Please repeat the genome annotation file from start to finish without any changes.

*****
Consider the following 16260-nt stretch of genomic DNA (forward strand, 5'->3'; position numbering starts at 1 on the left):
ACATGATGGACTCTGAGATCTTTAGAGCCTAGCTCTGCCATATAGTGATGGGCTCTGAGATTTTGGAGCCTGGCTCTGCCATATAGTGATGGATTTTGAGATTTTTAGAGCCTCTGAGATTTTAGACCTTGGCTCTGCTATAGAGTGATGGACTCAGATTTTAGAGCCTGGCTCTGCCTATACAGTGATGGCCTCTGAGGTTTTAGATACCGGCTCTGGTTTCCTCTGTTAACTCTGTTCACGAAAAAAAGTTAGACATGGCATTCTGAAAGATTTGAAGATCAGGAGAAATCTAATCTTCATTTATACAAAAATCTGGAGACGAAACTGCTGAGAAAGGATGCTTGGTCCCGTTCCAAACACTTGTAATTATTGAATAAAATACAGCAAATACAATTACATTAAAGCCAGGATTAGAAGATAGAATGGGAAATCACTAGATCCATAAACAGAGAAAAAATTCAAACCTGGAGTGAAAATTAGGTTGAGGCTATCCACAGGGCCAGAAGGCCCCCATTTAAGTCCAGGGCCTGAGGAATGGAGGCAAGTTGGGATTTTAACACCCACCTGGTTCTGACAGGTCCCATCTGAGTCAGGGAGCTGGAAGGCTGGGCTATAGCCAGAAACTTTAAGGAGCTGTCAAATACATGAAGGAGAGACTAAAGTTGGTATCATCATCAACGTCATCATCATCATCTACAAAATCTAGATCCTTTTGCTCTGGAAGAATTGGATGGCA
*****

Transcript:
Consider the following 16260-nt stretch of genomic DNA (forward strand, 5'->3'; position numbering starts at 1 on the left):
ACATGATGGACTCTGAGATCTTTAGAGCCTAGCTCTGCCATATAGTGATGGGCTCTGAGATTTTGGAGCCTGGCTCTGCCATATAGTGATGGATTTTGAGATTTTTAGAGCCTCTGAGATTTTAGACCTTGGCTCTGCTATAGAGTGATGGACTCAGATTTTAGAGCCTGGCTCTGCCTATACAGTGATGGCCTCTGAGGTTTTAGATACCGGCTCTGGTTTCCTCTGTTAACTCTGTTCACGAAAAAAAGTTAGACATGGCATTCTGAAAGATTTGAAGATCAGGAGAAATCTAATCTTCATTTATACAAAAATCTGGAGACGAAACTGCTGAGAAAGGATGCTTGGTCCCGTTCCAAACACTTGTAATTATTGAATAAAATACAGCAAATACAATTACATTAAAGCCAGGATTAGAAGATAGAATGGGAAATCACTAGATCCATAAACAGAGAAAAAATTCAAACCTGGAGTGAAAATTAGGTTGAGGCTATCCACAGGGCCAGAAGGCCCCCATTTAAGTCCAGGGCCTGAGGAATGGAGGCAAGTTGGGATTTTAACACCCACCTGGTTCTGACAGGTCCCATCTGAGTCAGGGAGCTGGAAGGCTGGGCTATAGCCAGAAACTTTAAGGAGCTGTCAAATACATGAAGGAGAGACTAAAGTTGGTATCATCATCAACGTCATCATCATCATCTACAAAATCTAGATCCTTTTGCTCTGGAAGAATTGGATGGCA